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48 Hours in Windhoek

What to do if you have two days in a city.

Windhoek is a city in motion. The gestating cultural, culinary and corporate hub pulses with possibility, yet exudes the familiarity of an old friend. When you get a chance to visit Namibia’s large landlocked capital, you will experience a people of steadfast resilience – having weathered the harsh desert climates of the area, and survived the horrors of the country’s past.

What to see

“A diamond’s father is coal, yet it regards itself as upper-class,” this Namibian proverb is a reminder that none should neglect addressing their past, lest they be doomed to repeat it. The National Museum of Namibia honors its fallen heroes in a sobering multi-leveled exhibition.

Located next to the National Council and Parliament Gardens, on Robert Mugabe Drive, wander within these historical sites on your way down to the National Art Gallery.

The Tintenpalast Goverment Building and National Symbol of Namibia in Windhoek With Famous Parliament Gardens in Robert Mugabe Avenue (Photo by: Hoberman/UIG via Getty Images)

The Tintenpalast Goverment Building and National Symbol of Namibia in Windhoek With Famous Parliament Gardens in Robert Mugabe Avenue (Photo by: Hoberman/UIG via Getty Images)

A display of interactive installations and delicately woven traditional tapestry, made by local hands, are available to purchase at the centre. Art-lovers on a budget can enjoy the in-house library of creative literature.

Where to hang out

During the day, The Warehouse is where you grab a quick bite to fuel your buzzing through the negotiations of tourists and vendors at the Namibia Craft Centre just next door. When the sun sets, however, a dada of creatives host events throughout the week. Friday nights are always electric. Local musicians perform creative medlies that can’t help but get you on your feet.

Windhoek City Market is the perfect place to spend a Friday evening if you consider yourself a foodie. Everything from Thai food and burritos, to traditional delicacies like mopane worms and bratwurst are served out of a festival of food trucks. Gain a beer education from the local brewers while the local talent entertains with live music.

Courtyard at the Stellenbosch Wine bar

Courtyard at the Stellenbosch Wine bar

How to get around

Hire a car if you want to take control of driving, but a taxi cab, or what the locals call ‘kudus’ because they dart through the street, will always be right around the corner.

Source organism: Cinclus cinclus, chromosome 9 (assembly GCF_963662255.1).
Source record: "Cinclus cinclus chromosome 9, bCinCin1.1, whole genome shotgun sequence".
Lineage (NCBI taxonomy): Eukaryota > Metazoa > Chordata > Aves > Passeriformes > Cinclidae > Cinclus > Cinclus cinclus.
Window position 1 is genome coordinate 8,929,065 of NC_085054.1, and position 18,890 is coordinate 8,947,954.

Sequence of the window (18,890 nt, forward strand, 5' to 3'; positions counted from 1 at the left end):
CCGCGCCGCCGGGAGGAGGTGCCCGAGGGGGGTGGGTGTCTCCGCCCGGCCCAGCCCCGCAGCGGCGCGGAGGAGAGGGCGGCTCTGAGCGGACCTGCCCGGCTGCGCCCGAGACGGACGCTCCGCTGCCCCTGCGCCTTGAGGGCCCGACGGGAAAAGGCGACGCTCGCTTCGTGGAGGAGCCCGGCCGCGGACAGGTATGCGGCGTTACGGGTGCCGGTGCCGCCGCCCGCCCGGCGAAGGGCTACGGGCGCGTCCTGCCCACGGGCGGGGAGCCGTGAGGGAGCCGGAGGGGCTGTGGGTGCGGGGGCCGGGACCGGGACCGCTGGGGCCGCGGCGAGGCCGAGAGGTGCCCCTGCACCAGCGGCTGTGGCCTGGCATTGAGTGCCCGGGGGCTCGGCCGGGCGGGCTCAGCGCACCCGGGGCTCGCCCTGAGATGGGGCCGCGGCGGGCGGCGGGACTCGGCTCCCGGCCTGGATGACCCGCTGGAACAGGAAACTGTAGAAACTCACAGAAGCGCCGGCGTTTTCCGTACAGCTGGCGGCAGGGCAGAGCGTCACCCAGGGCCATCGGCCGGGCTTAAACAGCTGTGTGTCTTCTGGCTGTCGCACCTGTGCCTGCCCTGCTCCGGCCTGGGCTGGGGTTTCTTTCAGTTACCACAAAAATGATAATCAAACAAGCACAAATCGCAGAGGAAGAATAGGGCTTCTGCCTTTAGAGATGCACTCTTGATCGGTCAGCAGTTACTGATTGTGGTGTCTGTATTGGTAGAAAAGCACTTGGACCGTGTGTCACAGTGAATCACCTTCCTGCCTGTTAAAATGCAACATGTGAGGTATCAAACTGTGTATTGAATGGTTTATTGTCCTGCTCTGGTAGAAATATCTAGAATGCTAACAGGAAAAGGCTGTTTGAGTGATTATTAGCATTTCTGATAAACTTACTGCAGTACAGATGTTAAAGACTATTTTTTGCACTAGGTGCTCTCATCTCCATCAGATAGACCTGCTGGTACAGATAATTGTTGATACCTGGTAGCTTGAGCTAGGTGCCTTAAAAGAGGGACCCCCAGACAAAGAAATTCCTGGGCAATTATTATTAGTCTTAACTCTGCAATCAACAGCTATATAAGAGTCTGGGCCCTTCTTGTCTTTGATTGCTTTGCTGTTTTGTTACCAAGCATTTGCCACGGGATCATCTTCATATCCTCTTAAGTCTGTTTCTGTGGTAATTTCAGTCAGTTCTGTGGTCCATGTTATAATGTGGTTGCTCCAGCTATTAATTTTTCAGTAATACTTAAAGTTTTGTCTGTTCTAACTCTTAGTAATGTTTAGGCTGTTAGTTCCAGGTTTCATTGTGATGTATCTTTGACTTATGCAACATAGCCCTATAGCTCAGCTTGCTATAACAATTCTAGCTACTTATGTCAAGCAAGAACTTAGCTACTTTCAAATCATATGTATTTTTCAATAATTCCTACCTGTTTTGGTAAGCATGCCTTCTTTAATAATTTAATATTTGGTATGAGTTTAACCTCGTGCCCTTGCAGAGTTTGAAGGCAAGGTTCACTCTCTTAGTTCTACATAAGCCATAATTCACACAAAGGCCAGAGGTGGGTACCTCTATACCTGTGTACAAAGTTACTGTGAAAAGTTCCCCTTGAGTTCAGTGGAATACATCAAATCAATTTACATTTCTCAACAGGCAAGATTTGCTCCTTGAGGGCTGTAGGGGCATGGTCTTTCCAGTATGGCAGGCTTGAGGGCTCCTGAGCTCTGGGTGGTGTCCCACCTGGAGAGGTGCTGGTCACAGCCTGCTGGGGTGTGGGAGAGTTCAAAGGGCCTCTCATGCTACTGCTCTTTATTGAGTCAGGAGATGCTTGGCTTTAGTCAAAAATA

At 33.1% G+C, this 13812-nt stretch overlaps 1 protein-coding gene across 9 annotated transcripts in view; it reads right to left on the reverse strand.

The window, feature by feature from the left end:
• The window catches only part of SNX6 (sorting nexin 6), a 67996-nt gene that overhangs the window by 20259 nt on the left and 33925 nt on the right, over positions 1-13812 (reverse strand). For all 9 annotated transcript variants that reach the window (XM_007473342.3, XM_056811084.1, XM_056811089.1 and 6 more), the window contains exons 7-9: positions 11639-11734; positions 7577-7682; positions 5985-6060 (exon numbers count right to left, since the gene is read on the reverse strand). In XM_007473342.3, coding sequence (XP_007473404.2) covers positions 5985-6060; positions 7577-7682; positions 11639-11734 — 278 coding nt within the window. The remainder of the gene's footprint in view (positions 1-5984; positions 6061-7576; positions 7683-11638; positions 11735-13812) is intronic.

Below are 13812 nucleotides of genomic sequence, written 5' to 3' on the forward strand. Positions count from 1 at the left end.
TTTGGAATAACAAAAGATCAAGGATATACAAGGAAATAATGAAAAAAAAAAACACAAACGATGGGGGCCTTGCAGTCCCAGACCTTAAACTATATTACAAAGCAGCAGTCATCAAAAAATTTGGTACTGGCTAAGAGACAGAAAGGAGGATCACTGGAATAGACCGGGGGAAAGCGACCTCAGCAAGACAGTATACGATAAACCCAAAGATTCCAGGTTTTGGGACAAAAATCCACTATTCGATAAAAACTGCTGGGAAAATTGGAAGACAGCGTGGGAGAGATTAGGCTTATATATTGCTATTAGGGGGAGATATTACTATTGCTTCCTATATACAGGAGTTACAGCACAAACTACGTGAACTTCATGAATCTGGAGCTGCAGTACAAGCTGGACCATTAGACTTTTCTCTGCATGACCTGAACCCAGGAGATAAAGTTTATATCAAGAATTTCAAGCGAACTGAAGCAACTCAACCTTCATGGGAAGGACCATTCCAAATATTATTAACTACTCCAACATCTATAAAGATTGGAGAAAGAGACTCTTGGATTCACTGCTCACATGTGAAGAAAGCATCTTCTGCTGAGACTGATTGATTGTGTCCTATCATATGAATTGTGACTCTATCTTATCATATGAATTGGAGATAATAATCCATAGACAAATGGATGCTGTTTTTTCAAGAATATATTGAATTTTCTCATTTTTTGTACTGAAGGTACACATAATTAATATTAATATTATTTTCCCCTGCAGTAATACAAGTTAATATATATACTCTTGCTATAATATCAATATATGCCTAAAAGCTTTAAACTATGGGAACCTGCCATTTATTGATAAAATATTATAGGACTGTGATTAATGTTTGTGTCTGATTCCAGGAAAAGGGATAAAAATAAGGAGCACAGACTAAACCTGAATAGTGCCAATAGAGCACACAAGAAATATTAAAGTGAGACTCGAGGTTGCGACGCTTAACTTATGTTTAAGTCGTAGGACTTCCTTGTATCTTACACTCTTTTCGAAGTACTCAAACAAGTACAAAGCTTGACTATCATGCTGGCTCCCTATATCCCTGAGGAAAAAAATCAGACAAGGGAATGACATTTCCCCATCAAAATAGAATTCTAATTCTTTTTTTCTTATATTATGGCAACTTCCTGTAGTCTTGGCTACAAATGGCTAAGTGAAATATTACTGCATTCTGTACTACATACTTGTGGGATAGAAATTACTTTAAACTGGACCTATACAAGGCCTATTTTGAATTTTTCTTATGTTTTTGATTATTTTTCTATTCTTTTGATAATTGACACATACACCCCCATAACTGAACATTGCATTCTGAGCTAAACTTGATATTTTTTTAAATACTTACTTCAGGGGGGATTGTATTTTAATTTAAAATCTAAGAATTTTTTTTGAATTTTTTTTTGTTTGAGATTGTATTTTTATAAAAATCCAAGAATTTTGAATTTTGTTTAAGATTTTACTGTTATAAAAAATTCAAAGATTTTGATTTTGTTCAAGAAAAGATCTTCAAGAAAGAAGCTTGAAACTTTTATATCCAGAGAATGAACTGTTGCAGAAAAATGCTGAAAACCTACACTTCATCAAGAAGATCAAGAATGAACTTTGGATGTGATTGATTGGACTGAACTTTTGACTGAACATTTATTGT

Where to stay

Windhoek Country Club compliments the landscape effortlessly. Lie back on your poolside lounger and watch the terracotta-coloured oasis blur into blue skies as you drain your drink. Giraffes certainly won’t be peering through your window at this hotel, but the concierge desk is always happy to help you organise a safari for you and your loved ones.

Tintenpalast in Windhoek, Namibia with flowers and palm trees

Tintenpalast in Windhoek, Namibia with flowers and palm trees

Getting there

SAA flies to Windhoek daily from both Johannesburg and Cape Town. From Hosea Kutako, you will have to organise a shuttle to drive you from the airport into the city, which is roughly 46 kms away.

Where to eat

Stellenbosch Wine Bar – much like its name suggests, most of the wine is sourced from the South Africa’s wine country. But it is the succulent Namibian beef Chef Nick and his team grill that keeps the proud meat-eating community coming back for more.

On particularly hot evenings, the whimsical courtyard provides the perfect atmosphere for an intimate dining experience.

Joe’s Beerhouse is a local institution that has been serving pork knuckles with traditional sauerkraut and mustard for over three decades. The quirky eatery is decorated with scrap metal knick knacks and empty Kleiner Keiler bottles hidden about the restaurant – a first-timers tradition.

Joe's Beerhouse with its legendary pork knuckles and sauerkraut

Joe’s Beerhouse with its legendary pork knuckles and sauerkraut

On most Wednesday, you’ll find a drum circles of both locals and tourists jamming an impromptu performance ‘round the lapa.

While South Africans have shisanyama, Namibians enjoy their Capana. On Saturdays, meat lovers pile into the township of Katutura for braai vleis by the Goreangab Dam. Pair your portion with an ice cold Radler and you’ll soon say bye bye babalaas.

Words by Inga Sibiya

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